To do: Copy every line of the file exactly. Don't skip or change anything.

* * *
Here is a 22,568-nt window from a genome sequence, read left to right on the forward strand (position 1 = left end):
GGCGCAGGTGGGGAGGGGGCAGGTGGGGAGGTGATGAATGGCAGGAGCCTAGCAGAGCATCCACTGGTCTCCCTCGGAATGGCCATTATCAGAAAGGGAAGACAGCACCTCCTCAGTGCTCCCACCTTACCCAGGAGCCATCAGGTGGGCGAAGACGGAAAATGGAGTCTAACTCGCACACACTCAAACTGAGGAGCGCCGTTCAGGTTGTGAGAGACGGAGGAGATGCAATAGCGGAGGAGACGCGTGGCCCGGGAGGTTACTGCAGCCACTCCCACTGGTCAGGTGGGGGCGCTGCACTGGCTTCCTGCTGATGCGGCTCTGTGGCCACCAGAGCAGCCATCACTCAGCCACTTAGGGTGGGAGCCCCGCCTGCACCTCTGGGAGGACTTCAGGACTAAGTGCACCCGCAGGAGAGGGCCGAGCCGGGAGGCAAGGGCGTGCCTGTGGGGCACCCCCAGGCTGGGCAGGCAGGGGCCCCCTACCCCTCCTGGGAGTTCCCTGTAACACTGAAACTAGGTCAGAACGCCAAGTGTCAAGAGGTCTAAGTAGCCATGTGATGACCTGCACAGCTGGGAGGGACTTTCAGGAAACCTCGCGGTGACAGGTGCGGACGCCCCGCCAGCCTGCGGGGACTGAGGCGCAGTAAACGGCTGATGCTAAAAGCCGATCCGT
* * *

Here is a 22,568-nt window from a genome sequence, read left to right on the forward strand (position 1 = left end):
GGCGCAGGTGGGGAGGGGGCAGGTGGGGAGGTGATGAATGGCAGGAGCCTAGCAGAGCATCCACTGGTCTCCCTCGGAATGGCCATTATCAGAAAGGGAAGACAGCACCTCCTCAGTGCTCCCACCTTACCCAGGAGCCATCAGGTGGGCGAAGACGGAAAATGGAGTCTAACTCGCACACACTCAAACTGAGGAGCGCCGTTCAGGTTGTGAGAGACGGAGGAGATGCAATAGCGGAGGAGACGCGTGGCCCGGGAGGTTACTGCAGCCACTCCCACTGGTCAGGTGGGGGCGCTGCACTGGCTTCCTGCTGATGCGGCTCTGTGGCCACCAGAGCAGCCATCACTCAGCCACTTAGGGTGGGAGCCCCGCCTGCACCTCTGGGAGGACTTCAGGACTAAGTGCACCCGCAGGAGAGGGCCGAGCCGGGAGGCAAGGGCGTGCCTGTGGGGCACCCCCAGGCTGGGCAGGCAGGGGCCCCCTACCCCTCCTGGGAGTTCCCTGTAACACTGAAACTAGGTCAGAACGCCAAGTGTCAAGAGGTCTAAGTAGCCATGTGATGACCTGCACAGCTGGGAGGGACTTTCAGGAAACCTCGCGGTGACAGGTGCGGACGCCCCGCCAGCCTGCGGGGACTGAGGCGCAGTAAACGGCTGATGCTAAAAGCCGATCCGT